Fiscal difficulties

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Brian Wilson (Perspective, 
21 March) may be correct in saying that the Yes independence referendum campaign was the biggest attempted deception in recent political history. The full implication of Nicola Sturgeon’s words last week, that they were wrong on oil price projections, has yet to sink in.

The implication being that the Yes campaign was based on a false premise (I am not saying deliberately), and was a “house built on sand” (as many said at the time). Thankfully, sanity prevailed.

However, the same problem is still with us, in the SNP policy of fiscal autonomy, and the implications for Scotland would be the same, ie, very bad!

Hopefully the polls will shift soon, in what will be a fascinating election.

William Ballantine

Dean Road

Bo’ness

Would it not be prudent of Labour to promise the offer of full fiscal autonomy to Scotland, the acceptance/refusal of such to be decided at a referendum to be held on 18 September, with a view to full implementation by March 2016 ?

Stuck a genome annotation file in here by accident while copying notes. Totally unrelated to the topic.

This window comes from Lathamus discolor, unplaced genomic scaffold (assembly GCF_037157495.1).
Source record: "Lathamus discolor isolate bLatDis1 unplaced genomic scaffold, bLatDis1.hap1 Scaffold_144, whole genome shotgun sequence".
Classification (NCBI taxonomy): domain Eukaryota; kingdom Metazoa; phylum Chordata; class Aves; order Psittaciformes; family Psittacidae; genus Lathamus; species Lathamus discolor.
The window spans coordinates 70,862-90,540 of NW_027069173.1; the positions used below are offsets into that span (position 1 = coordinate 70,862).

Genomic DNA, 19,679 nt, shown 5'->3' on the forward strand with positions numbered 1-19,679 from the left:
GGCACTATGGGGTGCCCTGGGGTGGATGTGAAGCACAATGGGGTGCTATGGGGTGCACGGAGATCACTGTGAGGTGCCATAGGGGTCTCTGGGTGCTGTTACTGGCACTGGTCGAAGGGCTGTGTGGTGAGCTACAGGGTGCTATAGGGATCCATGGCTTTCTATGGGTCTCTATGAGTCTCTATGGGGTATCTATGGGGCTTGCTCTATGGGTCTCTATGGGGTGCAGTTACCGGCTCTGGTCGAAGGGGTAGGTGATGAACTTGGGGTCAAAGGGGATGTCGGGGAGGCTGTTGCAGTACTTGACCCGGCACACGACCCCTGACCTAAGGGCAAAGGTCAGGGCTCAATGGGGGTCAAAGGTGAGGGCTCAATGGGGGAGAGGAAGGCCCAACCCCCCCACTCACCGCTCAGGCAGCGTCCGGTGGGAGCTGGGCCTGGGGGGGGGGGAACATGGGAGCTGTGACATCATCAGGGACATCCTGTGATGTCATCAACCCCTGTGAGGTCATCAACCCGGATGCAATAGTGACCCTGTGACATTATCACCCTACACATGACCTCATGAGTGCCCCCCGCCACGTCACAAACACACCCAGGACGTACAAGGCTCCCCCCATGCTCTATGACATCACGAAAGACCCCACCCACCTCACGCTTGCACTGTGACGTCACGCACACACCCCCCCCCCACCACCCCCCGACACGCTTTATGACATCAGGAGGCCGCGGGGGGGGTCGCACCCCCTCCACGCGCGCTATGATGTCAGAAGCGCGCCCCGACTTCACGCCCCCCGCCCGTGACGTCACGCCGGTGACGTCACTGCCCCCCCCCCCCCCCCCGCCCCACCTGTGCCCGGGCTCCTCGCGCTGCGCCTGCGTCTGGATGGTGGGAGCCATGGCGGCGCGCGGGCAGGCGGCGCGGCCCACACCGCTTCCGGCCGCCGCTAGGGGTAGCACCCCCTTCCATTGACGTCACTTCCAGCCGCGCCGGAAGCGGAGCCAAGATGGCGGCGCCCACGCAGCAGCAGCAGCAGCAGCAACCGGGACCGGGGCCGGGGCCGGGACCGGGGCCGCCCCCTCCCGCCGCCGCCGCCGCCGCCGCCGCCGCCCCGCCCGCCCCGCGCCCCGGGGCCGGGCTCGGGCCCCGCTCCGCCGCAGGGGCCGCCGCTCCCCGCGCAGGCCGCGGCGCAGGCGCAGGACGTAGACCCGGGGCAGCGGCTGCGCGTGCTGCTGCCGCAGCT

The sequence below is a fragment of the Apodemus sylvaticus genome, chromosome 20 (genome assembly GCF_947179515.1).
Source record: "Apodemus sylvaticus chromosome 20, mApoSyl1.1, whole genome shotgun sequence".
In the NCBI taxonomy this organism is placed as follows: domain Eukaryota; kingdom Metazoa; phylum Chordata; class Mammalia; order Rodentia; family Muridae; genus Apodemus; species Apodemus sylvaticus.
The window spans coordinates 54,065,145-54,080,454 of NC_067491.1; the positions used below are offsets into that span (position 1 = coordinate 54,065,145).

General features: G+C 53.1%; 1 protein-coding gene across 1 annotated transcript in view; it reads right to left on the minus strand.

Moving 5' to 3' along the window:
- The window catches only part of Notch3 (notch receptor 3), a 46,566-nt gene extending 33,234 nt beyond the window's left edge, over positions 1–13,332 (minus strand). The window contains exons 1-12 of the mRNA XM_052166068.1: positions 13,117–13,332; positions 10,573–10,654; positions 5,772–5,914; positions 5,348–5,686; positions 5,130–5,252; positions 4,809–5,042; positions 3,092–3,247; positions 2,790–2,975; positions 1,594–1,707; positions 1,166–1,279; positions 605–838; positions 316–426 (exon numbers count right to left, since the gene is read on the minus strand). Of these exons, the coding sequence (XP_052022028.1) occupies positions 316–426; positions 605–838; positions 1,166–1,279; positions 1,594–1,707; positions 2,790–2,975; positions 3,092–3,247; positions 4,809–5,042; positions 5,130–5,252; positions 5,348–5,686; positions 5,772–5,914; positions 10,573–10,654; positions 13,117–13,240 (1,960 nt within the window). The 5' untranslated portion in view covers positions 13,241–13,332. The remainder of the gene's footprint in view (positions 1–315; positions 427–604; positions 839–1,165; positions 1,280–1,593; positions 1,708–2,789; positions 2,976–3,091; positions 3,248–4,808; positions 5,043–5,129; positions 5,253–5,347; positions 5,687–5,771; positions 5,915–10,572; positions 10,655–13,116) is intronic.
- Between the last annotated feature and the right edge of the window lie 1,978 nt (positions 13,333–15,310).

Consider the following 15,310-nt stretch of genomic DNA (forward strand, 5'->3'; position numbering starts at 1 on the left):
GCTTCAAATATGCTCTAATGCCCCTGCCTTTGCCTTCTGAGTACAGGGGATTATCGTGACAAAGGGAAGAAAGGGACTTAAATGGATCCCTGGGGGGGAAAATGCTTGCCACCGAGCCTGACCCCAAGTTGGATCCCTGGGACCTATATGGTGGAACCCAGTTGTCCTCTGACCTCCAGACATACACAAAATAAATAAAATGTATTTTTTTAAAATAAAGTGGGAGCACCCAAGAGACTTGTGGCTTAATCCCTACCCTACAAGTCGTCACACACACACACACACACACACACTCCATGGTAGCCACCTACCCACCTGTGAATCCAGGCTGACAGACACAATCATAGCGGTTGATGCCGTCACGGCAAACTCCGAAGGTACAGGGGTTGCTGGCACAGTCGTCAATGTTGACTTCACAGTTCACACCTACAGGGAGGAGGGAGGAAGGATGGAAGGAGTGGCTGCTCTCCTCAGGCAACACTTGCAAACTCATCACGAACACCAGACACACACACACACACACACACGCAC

Dr A McCormick

Kirkland Road

Terregles

Nr Dumfries

I was concerned to read this week that not just the SNP but also Ukip now support full fiscal autonomy for Scotland. I think the case for keeping the Barnett Formula has now never been more clear!

Michelle Smythe

Dalry Road

Edinburgh

I wonder if there are any ­Nationalists out there that are prepared to admit that the ­recent Office for Budget Responsibility figures are deeply concerning?

They show that instead of the £7 billion that the SNP’s White Paper said we would raise in the first year of independence in 2016 that we would instead have raised £700 million – which would have been a disastrous shortfall. 

For once I would like to hear acceptance that those of us 
who thought Scottish independence could lead to massive 
tax rises and cuts to public ­services were not in fact scaremongering but have legitimate concerns.

Thomas McCafferty

Drumbrae South

Edinburgh